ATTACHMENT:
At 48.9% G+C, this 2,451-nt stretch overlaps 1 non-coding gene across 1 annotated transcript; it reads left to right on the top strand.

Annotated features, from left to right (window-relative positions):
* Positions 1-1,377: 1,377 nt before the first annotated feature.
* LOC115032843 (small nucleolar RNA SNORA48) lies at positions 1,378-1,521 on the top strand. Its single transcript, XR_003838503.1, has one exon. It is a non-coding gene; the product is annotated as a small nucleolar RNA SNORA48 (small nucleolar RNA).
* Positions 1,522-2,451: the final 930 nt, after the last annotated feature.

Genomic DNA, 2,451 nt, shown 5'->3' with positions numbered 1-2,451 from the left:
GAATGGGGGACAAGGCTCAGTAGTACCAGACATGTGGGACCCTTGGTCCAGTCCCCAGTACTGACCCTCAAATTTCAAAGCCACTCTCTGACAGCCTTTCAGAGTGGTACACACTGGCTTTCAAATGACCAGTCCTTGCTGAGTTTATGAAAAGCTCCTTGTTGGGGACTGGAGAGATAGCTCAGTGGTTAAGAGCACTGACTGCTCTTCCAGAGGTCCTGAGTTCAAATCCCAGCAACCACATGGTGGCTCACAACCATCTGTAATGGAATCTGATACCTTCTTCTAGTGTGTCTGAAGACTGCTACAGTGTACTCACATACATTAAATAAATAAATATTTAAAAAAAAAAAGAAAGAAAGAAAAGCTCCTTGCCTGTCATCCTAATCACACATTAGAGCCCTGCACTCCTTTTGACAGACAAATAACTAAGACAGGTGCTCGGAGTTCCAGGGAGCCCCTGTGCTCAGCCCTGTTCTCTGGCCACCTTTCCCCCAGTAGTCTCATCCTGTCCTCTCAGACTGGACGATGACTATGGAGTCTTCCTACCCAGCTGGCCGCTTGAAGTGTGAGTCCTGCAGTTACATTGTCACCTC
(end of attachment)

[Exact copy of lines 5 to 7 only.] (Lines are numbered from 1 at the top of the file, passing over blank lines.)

* Positions 1,522-2,451: the final 930 nt, after the last annotated feature.

Genomic DNA, 2,451 nt, shown 5'->3' with positions numbered 1-2,451 from the left:
GAATGGGGGACAAGGCTCAGTAGTACCAGACATGTGGGACCCTTGGTCCAGTCCCCAGTACTGACCCTCAAATTTCAAAGCCACTCTCTGACAGCCTTTCAGAGTGGTACACACTGGCTTTCAAATGACCAGTCCTTGCTGAGTTTATGAAAAGCTCCTTGTTGGGGACTGGAGAGATAGCTCAGTGGTTAAGAGCACTGACTGCTCTTCCAGAGGTCCTGAGTTCAAATCCCAGCAACCACATGGTGGCTCACAACCATCTGTAATGGAATCTGATACCTTCTTCTAGTGTGTCTGAAGACTGCTACAGTGTACTCACATACATTAAATAAATAAATATTTAAAAAAAAAAAGAAAGAAAGAAAAGCTCCTTGCCTGTCATCCTAATCACACATTAGAGCCCTGCACTCCTTTTGACAGACAAATAACTAAGACAGGTGCTCGGAGTTCCAGGGAGCCCCTGTGCTCAGCCCTGTTCTCTGGCCACCTTTCCCCCAGTAGTCTCATCCTGTCCTCTCAGACTGGACGATGACTATGGAGTCTTCCTACCCAGCTGGCCGCTTGAAGTGTGAGTCCTGCAGTTACATTGTCACCTC